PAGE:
Most people know him best for his characters such as Uncle Arthur, Russell Coight and Kel Knight in Kath & Kim, but Glenn Robbins has had a long and successful career in the entertainment industry. He has featured in The Comedy Company, Fast Forward and Full Frontal and has been a regular member of The Panel.
His most recent role is as the host of the celebrity quiz show Out Of The Question.
Did you always want to be an entertainer?
I think I was always interested in acting – apparently I said to my mum when I was about three that I wanted to be an actor. I remember going to see plays and I was taken to see Barry Humphries when I was 10. My mother schooled me in that sense by taking me to the theatre, and it sparked my imagination from an early age. I think my initial desire was to be an actor, rather than a comedian.
How did you begin your career as an actor?
I didn't have the guts to take part in school musicals, but I used to watch all the people that were participating with envy. I now wish that I had stuck my hand up to be involved.
I was working at an insurance company when I realised I seriously wanted to pursue acting as a career. I remember being in the office and looking around at all the people who had been there for about 10 years and they didn't look to be very happy. It's good that I worked in that industry for a while because it made me realise what I really wanted to do, which was to act.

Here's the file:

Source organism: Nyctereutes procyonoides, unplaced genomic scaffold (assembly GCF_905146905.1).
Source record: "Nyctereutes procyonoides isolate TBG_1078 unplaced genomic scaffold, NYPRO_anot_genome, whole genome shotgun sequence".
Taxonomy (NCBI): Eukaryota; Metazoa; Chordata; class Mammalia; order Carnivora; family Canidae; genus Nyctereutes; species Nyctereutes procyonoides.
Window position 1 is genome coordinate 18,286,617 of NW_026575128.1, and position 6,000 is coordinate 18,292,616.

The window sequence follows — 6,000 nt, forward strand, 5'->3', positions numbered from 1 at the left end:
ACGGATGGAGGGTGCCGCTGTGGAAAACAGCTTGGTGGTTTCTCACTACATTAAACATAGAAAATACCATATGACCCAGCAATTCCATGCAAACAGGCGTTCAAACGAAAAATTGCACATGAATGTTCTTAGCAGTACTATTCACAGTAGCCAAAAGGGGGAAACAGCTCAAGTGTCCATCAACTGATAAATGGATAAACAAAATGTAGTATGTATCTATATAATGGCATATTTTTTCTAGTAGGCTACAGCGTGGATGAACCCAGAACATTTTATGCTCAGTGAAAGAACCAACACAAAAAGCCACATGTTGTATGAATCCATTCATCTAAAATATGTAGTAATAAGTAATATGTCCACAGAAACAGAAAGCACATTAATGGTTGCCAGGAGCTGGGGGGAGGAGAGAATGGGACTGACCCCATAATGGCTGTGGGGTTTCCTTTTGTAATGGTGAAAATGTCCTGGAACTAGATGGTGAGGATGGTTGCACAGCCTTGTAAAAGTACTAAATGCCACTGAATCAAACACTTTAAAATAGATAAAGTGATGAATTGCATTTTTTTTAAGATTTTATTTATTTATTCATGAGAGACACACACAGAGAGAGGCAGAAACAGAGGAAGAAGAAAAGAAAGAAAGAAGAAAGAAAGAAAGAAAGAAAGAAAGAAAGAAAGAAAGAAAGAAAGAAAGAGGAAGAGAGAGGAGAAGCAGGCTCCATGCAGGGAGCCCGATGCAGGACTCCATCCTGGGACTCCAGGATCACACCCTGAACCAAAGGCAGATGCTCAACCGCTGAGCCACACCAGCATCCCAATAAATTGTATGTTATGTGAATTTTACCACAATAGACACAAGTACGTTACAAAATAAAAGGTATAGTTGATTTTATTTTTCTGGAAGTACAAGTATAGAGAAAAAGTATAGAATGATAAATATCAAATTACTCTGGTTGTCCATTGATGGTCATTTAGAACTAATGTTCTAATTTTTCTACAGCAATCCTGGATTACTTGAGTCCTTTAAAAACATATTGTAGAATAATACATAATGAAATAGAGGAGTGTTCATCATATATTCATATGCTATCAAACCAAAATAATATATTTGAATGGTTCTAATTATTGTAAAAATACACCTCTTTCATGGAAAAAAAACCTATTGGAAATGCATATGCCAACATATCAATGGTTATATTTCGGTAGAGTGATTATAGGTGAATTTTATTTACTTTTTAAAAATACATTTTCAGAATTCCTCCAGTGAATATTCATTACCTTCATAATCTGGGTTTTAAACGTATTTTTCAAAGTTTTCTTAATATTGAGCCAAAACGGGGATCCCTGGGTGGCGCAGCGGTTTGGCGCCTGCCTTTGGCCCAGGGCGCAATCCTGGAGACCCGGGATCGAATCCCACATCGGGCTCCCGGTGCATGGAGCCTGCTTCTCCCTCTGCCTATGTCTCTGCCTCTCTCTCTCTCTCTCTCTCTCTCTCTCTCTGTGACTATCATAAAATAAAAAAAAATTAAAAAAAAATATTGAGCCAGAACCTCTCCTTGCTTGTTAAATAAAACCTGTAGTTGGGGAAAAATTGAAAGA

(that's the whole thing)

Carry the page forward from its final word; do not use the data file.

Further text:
So being the conservative person that I am, I enrolled in a drama teaching course at Melbourne State College. This meant that I could pursue acting but would also have a career in teaching to fall back on in case it didn't work out.
What were some of the first productions that you worked on?
While I was at university I was part of a few productions, and after I graduated I was teaching during the day and doing stand-up comedy in my spare time. During this time, I started to develop a lot of the characters that I took onto television. Uncle Arthur was probably one of the first characters that I ever did. Once I had two or three characters I started hosting comedy nights where I learnt how to be myself on stage. I was also doing acting along the way with lots of commercials and pieces in dramas, but I found that comedy was taking up much more of my life than acting. I initially didn't know that much about comedy, it just sort of fell in my lap – my career as a comedian occurred as a result of combination of elements.
Who is your favourite character to play?
I don't think I necessarily have a favourite. While I'm working on a production I really enjoy playing a character, but I wouldn't say there is one that is more enjoyable than the other. All of my characters reflect different aspects of my own character, so they're all fun to play on different days.
How do you find inspiration for your roles?
It depends. Sometimes I'll start with an idea and will try to mould a character around it, other times I'll be on the lookout for character traits. I observe friends, family and people I encounter in the street, and then draw select elements from different people. I also look at my own moods and emotions – I often play with different sides of my own character.
How was the character of Kel Knight from Kath & Kim created?